This challenge extends the Plants investigation so now four or more children are involved.
Three children are going to buy some plants for their birthdays. They will plant them within circular paths. How could they do this?
This challenging activity involves finding different ways to distribute fifteen items among four sets, when the sets must include three, four, five and six items.
This Sudoku, based on differences. Using the one clue number can you find the solution?
Can you put the numbers 1 to 8 into the circles so that the four calculations are correct?
Tom and Ben visited Numberland. Use the maps to work out the number of points each of their routes scores.
Place the numbers 1 to 10 in the circles so that each number is the difference between the two numbers just below it.
This challenge focuses on finding the sum and difference of pairs of two-digit numbers.
Find the sum and difference between a pair of two-digit numbers. Now find the sum and difference between the sum and difference! What happens?
Place six toy ladybirds into the box so that there are two ladybirds in every column and every row.
First Connect Three game for an adult and child. Use the dice numbers and either addition or subtraction to get three numbers in a straight line.
This task follows on from Build it Up and takes the ideas into three dimensions!
Using 3 rods of integer lengths, none longer than 10 units and not using any rod more than once, you can measure all the lengths in whole units from 1 to 10 units. How many ways can you do this?
The clockmaker's wife cut up his birthday cake to look like a clock face. Can you work out who received each piece?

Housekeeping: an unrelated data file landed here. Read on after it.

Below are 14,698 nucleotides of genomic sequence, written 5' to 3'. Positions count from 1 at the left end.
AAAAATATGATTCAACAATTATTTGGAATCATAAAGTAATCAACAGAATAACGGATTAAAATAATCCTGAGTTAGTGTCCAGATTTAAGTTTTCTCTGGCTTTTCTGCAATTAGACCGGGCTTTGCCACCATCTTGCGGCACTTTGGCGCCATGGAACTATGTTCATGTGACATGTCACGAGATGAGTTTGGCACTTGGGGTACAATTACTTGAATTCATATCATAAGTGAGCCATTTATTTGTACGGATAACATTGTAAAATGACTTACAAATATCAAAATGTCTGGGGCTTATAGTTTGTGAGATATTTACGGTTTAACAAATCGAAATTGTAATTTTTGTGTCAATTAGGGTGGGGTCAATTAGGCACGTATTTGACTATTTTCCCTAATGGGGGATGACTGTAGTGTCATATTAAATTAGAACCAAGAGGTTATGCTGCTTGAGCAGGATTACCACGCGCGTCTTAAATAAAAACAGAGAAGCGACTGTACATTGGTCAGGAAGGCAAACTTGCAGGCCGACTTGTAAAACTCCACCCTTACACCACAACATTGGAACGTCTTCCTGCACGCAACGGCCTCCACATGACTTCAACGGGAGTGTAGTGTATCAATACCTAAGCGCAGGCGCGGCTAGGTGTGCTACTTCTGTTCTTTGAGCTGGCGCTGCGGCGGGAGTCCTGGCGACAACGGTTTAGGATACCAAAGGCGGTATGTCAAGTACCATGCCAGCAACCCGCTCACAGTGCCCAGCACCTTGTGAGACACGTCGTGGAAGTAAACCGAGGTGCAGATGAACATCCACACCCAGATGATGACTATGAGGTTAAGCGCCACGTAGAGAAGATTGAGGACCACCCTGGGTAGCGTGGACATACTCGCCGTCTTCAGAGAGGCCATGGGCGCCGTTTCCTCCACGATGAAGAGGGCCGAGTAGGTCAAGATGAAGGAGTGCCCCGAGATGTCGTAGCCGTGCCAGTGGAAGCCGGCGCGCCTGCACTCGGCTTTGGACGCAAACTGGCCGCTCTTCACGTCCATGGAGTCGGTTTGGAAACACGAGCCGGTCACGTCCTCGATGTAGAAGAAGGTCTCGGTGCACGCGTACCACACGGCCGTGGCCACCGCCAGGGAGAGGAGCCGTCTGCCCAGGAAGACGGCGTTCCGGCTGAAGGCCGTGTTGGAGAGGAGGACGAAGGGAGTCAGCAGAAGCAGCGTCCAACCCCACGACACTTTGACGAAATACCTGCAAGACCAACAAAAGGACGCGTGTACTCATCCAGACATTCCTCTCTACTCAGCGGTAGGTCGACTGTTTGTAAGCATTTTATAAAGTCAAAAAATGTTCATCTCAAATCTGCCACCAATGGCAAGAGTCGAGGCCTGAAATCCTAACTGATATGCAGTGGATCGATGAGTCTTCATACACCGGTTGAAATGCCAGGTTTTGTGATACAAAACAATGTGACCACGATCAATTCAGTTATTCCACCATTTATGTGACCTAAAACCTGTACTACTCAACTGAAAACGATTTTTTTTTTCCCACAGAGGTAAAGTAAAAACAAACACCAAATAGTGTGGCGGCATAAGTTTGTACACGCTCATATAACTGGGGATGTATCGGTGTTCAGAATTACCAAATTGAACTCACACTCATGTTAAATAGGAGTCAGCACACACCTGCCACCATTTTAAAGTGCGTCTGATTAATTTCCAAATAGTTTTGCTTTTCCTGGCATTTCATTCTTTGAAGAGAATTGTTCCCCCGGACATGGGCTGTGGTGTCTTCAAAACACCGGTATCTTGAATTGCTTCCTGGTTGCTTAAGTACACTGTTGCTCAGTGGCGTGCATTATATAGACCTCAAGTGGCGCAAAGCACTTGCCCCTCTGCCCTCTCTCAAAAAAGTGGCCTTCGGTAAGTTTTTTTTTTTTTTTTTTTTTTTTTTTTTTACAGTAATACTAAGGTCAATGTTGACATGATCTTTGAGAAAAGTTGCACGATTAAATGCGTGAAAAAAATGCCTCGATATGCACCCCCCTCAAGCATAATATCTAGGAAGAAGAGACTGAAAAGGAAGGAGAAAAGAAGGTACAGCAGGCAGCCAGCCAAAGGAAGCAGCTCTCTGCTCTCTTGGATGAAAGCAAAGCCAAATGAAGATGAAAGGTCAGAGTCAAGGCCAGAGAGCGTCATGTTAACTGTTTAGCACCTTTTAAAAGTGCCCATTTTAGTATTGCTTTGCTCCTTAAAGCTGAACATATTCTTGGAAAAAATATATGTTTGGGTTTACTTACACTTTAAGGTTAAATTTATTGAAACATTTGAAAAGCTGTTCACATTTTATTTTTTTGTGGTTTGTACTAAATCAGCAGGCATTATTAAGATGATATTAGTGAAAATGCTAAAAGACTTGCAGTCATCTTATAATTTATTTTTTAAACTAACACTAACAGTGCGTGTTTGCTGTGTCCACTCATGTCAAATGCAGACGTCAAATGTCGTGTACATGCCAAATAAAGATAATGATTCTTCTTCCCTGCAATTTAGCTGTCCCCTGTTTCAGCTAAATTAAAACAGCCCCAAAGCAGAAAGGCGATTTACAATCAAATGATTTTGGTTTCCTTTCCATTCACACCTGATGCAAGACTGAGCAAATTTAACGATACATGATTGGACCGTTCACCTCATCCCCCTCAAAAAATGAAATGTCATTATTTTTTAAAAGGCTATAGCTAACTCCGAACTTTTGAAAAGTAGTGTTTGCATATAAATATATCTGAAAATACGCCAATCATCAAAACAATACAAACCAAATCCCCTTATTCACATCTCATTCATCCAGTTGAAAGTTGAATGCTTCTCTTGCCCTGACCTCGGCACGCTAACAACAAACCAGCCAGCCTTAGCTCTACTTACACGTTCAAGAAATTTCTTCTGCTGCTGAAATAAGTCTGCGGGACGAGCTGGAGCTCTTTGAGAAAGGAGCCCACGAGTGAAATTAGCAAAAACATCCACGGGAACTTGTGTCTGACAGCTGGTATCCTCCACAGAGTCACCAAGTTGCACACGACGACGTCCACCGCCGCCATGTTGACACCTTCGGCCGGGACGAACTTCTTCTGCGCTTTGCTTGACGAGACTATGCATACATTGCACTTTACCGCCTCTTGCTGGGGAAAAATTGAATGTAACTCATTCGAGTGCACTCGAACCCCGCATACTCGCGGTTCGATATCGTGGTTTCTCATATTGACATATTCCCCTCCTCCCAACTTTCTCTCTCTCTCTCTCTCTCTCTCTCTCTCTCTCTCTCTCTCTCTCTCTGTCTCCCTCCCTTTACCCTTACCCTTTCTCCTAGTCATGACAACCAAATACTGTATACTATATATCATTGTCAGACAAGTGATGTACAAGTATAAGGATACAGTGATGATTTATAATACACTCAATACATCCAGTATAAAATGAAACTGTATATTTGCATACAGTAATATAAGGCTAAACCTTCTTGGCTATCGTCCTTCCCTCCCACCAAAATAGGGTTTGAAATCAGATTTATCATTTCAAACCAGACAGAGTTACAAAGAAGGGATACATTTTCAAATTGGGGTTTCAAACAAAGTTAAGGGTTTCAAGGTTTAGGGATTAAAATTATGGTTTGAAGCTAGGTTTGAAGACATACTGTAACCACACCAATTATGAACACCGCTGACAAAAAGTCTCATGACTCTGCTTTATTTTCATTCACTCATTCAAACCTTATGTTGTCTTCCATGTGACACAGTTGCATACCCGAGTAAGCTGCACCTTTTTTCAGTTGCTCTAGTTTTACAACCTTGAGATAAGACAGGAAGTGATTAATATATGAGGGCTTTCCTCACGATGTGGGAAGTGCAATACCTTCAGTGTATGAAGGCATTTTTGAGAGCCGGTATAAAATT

Here you see the front and back views of a dodecahedron. Each vertex has been numbered so that the numbers around each pentagonal face add up to 65. Can you find all the missing numbers?
Three dice are placed in a row. Find a way to turn each one so that the three numbers on top of the dice total the same as the three numbers on the front of the dice. Can you find all the ways to do. . . .
Write the numbers up to 64 in an interesting way so that the shape they make at the end is interesting, different, more exciting ... than just a square.
Tell your friends that you have a strange calculator that turns numbers backwards. What secret number do you have to enter to make 141 414 turn around?
Can you go through this maze so that the numbers you pass add to exactly 100?
There are 4 jugs which hold 9 litres, 7 litres, 4 litres and 2 litres. Find a way to pour 9 litres of drink from one jug to another until you are left with exactly 3 litres in three of the jugs.
This task, written for the National Young Mathematicians' Award 2016, focuses on 'open squares'. What would the next five open squares look like?
This problem is based on a code using two different prime numbers less than 10. You'll need to multiply them together and shift the alphabet forwards by the result. Can you decipher the code?
Can you put plus signs in so this is true? 1 2 3 4 5 6 7 8 9 = 99 How many ways can you do it?
Add the sum of the squares of four numbers between 10 and 20 to the sum of the squares of three numbers less than 6 to make the square of another, larger, number.
Ben has five coins in his pocket. How much money might he have?